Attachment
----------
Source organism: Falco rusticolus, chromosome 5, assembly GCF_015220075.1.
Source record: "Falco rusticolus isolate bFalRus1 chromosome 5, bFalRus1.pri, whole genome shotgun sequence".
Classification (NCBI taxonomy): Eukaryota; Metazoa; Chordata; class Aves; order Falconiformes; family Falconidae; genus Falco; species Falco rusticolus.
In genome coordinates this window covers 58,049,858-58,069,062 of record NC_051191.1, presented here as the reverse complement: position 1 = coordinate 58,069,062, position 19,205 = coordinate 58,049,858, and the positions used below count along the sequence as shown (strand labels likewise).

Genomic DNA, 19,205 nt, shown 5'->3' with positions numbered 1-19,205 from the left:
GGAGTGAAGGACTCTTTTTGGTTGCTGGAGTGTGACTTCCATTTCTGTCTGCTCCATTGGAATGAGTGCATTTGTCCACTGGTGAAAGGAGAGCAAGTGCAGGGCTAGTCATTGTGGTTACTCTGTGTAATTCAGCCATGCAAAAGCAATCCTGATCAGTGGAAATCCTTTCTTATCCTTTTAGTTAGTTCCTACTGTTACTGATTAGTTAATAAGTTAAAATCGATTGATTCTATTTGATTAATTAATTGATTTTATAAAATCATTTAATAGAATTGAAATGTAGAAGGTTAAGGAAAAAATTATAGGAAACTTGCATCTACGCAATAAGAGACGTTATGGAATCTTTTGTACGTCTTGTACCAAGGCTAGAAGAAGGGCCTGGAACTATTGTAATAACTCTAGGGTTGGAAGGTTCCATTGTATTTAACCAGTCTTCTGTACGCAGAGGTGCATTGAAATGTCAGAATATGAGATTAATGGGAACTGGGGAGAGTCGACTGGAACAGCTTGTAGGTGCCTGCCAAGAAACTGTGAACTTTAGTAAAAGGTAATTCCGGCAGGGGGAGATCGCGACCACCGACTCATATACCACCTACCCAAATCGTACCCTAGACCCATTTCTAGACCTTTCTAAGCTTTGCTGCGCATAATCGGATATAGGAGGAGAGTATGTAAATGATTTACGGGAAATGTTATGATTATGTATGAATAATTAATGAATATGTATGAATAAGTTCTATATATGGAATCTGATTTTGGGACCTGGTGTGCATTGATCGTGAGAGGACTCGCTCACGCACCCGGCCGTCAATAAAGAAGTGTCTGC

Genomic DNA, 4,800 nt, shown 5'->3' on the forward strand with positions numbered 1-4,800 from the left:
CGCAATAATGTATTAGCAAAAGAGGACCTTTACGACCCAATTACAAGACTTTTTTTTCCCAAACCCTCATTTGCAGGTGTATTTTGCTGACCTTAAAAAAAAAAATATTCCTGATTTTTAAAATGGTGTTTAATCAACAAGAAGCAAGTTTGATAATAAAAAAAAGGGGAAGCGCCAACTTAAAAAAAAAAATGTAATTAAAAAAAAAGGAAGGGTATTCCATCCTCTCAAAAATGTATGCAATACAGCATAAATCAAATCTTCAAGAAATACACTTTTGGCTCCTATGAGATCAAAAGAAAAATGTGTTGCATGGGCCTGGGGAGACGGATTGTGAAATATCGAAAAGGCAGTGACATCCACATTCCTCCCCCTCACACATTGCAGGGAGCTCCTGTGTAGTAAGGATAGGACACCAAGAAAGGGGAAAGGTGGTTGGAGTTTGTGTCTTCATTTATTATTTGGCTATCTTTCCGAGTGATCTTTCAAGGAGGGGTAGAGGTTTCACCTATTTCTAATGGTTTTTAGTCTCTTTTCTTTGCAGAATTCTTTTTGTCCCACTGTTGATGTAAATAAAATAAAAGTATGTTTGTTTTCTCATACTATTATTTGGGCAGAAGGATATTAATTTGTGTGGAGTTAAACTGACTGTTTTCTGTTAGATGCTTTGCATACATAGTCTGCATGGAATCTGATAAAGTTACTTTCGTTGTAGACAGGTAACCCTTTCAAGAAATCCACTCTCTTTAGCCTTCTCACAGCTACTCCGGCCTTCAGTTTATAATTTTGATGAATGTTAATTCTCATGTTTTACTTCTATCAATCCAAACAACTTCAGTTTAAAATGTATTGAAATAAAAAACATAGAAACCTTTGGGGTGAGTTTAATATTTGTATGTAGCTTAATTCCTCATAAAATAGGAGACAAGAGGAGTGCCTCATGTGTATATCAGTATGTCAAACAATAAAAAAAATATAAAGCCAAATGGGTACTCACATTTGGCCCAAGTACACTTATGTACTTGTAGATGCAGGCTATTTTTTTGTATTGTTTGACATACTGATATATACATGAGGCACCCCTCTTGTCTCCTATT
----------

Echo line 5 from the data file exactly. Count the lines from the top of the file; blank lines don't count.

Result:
Genomic DNA, 19,205 nt, shown 5'->3' with positions numbered 1-19,205 from the left: